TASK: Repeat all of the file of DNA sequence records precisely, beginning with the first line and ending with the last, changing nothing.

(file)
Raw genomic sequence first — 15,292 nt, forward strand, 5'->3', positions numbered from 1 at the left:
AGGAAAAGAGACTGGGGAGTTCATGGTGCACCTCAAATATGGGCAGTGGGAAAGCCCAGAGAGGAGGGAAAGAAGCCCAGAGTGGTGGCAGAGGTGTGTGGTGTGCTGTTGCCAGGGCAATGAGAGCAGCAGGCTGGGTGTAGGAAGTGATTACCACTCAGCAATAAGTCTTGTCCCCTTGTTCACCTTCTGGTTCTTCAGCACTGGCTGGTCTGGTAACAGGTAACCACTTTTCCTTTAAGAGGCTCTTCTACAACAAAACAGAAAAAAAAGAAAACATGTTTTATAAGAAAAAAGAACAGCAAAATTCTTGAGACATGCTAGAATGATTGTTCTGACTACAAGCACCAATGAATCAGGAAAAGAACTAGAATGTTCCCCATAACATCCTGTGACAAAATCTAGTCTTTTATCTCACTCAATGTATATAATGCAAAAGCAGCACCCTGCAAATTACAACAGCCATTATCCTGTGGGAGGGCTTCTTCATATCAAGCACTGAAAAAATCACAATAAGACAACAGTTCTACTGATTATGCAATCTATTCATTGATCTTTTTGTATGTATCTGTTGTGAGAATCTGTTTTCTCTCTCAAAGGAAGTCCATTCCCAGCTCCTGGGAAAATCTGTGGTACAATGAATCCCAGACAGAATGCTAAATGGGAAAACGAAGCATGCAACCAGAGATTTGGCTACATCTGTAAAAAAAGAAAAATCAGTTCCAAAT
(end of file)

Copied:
Raw genomic sequence first — 15,292 nt, forward strand, 5'->3', positions numbered from 1 at the left:
AGGAAAAGAGACTGGGGAGTTCATGGTGCACCTCAAATATGGGCAGTGGGAAAGCCCAGAGAGGAGGGAAAGAAGCCCAGAGTGGTGGCAGAGGTGTGTGGTGTGCTGTTGCCAGGGCAATGAGAGCAGCAGGCTGGGTGTAGGAAGTGATTACCACTCAGCAATAAGTCTTGTCCCCTTGTTCACCTTCTGGTTCTTCAGCACTGGCTGGTCTGGTAACAGGTAACCACTTTTCCTTTAAGAGGCTCTTCTACAACAAAACAGAAAAAAAAGAAAACATGTTTTATAAGAAAAAAGAACAGCAAAATTCTTGAGACATGCTAGAATGATTGTTCTGACTACAAGCACCAATGAATCAGGAAAAGAACTAGAATGTTCCCCATAACATCCTGTGACAAAATCTAGTCTTTTATCTCACTCAATGTATATAATGCAAAAGCAGCACCCTGCAAATTACAACAGCCATTATCCTGTGGGAGGGCTTCTTCATATCAAGCACTGAAAAAATCACAATAAGACAACAGTTCTACTGATTATGCAATCTATTCATTGATCTTTTTGTATGTATCTGTTGTGAGAATCTGTTTTCTCTCTCAAAGGAAGTCCATTCCCAGCTCCTGGGAAAATCTGTGGTACAATGAATCCCAGACAGAATGCTAAATGGGAAAACGAAGCATGCAACCAGAGATTTGGCTACATCTGTAAAAAAAGAAAAATCAGTTCCAAAT